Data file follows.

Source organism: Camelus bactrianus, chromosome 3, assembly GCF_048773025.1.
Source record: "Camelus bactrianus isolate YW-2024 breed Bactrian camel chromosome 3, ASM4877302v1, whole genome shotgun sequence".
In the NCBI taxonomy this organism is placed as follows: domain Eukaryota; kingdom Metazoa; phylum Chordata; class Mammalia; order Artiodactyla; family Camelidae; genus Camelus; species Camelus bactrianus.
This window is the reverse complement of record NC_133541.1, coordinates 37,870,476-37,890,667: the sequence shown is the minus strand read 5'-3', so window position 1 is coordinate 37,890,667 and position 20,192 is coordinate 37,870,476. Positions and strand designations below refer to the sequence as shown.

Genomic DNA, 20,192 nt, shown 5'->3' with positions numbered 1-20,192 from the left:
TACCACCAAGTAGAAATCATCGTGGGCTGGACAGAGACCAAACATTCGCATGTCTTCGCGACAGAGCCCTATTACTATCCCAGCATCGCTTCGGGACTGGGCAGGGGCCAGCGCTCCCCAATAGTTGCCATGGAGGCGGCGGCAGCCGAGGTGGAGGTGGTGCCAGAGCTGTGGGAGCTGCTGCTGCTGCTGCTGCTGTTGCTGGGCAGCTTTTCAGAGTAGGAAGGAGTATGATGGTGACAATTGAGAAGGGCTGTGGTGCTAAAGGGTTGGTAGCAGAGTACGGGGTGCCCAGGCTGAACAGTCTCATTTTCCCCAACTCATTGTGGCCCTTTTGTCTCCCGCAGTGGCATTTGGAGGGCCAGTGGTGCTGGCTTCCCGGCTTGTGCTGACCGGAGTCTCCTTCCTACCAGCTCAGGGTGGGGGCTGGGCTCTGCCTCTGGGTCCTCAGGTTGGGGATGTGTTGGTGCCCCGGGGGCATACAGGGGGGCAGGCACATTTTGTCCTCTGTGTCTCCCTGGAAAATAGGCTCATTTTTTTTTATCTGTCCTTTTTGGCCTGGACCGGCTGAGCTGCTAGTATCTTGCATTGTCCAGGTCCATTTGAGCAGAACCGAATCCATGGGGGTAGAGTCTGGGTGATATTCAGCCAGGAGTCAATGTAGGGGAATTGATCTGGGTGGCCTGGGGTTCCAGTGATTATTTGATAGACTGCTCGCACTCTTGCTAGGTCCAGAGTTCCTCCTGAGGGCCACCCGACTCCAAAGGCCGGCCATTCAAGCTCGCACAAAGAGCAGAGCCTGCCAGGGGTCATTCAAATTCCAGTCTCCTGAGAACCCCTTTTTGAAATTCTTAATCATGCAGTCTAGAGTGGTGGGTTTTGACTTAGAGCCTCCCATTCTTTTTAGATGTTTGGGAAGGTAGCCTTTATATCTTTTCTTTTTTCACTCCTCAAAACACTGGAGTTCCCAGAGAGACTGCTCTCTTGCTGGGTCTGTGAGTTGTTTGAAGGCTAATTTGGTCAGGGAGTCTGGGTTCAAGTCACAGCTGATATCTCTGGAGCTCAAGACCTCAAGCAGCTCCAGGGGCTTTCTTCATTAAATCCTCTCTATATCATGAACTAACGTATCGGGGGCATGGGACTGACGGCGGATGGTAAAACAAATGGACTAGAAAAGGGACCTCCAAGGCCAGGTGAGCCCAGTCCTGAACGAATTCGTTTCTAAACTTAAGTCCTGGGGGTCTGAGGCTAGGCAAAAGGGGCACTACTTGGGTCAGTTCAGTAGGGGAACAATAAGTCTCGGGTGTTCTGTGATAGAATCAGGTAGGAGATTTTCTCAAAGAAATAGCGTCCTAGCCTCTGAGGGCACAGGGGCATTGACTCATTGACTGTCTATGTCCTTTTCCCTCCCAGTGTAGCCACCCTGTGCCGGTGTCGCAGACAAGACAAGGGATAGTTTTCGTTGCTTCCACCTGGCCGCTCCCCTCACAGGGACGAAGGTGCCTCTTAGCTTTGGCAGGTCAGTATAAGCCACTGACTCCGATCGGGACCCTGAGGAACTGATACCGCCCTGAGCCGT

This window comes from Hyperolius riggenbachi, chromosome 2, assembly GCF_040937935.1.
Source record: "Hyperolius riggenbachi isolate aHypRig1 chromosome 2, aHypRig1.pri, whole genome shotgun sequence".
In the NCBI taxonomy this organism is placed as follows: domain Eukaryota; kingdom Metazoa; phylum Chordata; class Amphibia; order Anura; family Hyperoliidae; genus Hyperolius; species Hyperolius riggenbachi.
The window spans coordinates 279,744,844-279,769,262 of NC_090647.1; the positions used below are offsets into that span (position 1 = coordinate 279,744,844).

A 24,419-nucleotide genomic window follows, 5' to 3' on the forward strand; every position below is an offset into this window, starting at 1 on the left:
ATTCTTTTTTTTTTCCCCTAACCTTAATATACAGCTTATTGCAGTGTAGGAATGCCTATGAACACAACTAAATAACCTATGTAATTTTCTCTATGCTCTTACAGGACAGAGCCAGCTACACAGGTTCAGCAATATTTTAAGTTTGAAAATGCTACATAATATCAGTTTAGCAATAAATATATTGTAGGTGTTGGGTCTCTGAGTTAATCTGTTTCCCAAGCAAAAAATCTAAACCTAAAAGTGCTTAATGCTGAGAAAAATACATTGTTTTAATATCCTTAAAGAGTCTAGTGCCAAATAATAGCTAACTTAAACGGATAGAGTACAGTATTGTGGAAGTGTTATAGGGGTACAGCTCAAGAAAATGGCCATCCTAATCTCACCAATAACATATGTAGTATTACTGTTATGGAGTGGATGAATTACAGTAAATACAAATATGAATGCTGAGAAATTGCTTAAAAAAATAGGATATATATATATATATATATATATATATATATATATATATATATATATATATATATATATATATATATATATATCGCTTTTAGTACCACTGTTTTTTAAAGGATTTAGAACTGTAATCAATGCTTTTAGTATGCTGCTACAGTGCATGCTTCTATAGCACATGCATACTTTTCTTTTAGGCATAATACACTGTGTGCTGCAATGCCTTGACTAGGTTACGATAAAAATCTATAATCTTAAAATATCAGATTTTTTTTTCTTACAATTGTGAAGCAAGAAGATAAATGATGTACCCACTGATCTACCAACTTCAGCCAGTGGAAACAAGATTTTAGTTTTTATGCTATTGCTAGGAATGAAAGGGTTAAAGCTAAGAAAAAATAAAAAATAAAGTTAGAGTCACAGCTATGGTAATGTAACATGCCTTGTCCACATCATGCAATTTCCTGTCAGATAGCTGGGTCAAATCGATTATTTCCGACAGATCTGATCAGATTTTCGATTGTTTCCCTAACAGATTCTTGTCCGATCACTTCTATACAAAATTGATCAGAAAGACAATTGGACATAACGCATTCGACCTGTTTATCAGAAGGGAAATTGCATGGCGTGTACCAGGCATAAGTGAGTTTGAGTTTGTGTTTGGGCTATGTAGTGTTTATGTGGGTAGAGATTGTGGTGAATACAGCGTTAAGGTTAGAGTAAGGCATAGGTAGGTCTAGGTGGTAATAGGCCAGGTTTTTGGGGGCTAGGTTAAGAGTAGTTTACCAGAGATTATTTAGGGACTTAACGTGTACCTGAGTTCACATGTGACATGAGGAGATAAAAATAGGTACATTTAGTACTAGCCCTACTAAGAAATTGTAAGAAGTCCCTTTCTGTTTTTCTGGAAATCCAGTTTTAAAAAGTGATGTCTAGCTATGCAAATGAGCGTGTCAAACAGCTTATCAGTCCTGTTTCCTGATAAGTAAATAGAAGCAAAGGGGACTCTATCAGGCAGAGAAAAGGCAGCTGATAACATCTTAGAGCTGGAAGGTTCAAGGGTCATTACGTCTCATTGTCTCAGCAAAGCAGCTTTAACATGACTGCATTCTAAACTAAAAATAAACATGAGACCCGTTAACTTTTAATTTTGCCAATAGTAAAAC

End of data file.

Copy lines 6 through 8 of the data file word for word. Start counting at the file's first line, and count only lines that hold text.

TACCACCAAGTAGAAATCATCGTGGGCTGGACAGAGACCAAACATTCGCATGTCTTCGCGACAGAGCCCTATTACTATCCCAGCATCGCTTCGGGACTGGGCAGGGGCCAGCGCTCCCCAATAGTTGCCATGGAGGCGGCGGCAGCCGAGGTGGAGGTGGTGCCAGAGCTGTGGGAGCTGCTGCTGCTGCTGCTGCTGTTGCTGGGCAGCTTTTCAGAGTAGGAAGGAGTATGATGGTGACAATTGAGAAGGGCTGTGGTGCTAAAGGGTTGGTAGCAGAGTACGGGGTGCCCAGGCTGAACAGTCTCATTTTCCCCAACTCATTGTGGCCCTTTTGTCTCCCGCAGTGGCATTTGGAGGGCCAGTGGTGCTGGCTTCCCGGCTTGTGCTGACCGGAGTCTCCTTCCTACCAGCTCAGGGTGGGGGCTGGGCTCTGCCTCTGGGTCCTCAGGTTGGGGATGTGTTGGTGCCCCGGGGGCATACAGGGGGGCAGGCACATTTTGTCCTCTGTGTCTCCCTGGAAAATAGGCTCATTTTTTTTTATCTGTCCTTTTTGGCCTGGACCGGCTGAGCTGCTAGTATCTTGCATTGTCCAGGTCCATTTGAGCAGAACCGAATCCATGGGGGTAGAGTCTGGGTGATATTCAGCCAGGAGTCAATGTAGGGGAATTGATCTGGGTGGCCTGGGGTTCCAGTGATTATTTGATAGACTGCTCGCACTCTTGCTAGGTCCAGAGTTCCTCCTGAGGGCCACCCGACTCCAAAGGCCGGCCATTCAAGCTCGCACAAAGAGCAGAGCCTGCCAGGGGTCATTCAAATTCCAGTCTCCTGAGAACCCCTTTTTGAAATTCTTAATCATGCAGTCTAGAGTGGTGGGTTTTGACTTAGAGCCTCCCATTCTTTTTAGATGTTTGGGAAGGTAGCCTTTATATCTTTTCTTTTTTCACTCCTCAAAACACTGGAGTTCCCAGAGAGACTGCTCTCTTGCTGGGTCTGTGAGTTGTTTGAAGGCTAATTTGGTCAGGGAGTCTGGGTTCAAGTCACAGCTGATATCTCTGGAGCTCAAGACCTCAAGCAGCTCCAGGGGCTTTCTTCATTAAATCCTCTCTATATCATGAACTAACGTATCGGGGGCATGGGACTGACGGCGGATGGTAAAACAAATGGACTAGAAAAGGGACCTCCAAGGCCAGGTGAGCCCAGTCCTGAACGAATTCGTTTCTAAACTTAAGTCCTGGGGGTCTGAGGCTAGGCAAAAGGGGCACTACTTGGGTCAGTTCAGTAGGGGAACAATAAGTCTCGGGTGTTCTGTGATAGAATCAGGTAGGAGATTTTCTCAAAGAAATAGCGTCCTAGCCTCTGAGGGCACAGGGGCATTGACTCATTGACTGTCTATGTCCTTTTCCCTCCCAGTGTAGCCACCCTGTGCCGGTGTCGCAGACAAGACAAGGGATAGTTTTCGTTGCTTCCACCTGGCCGCTCCCCTCACAGGGACGAAGGTGCCTCTTAGCTTTGGCAGGTCAGTATAAGCCACTGACTCCGATCGGGACCCTGAGGAACTGATACCGCCCTGAGCCGT

This window comes from Hyperolius riggenbachi, chromosome 2, assembly GCF_040937935.1.
Source record: "Hyperolius riggenbachi isolate aHypRig1 chromosome 2, aHypRig1.pri, whole genome shotgun sequence".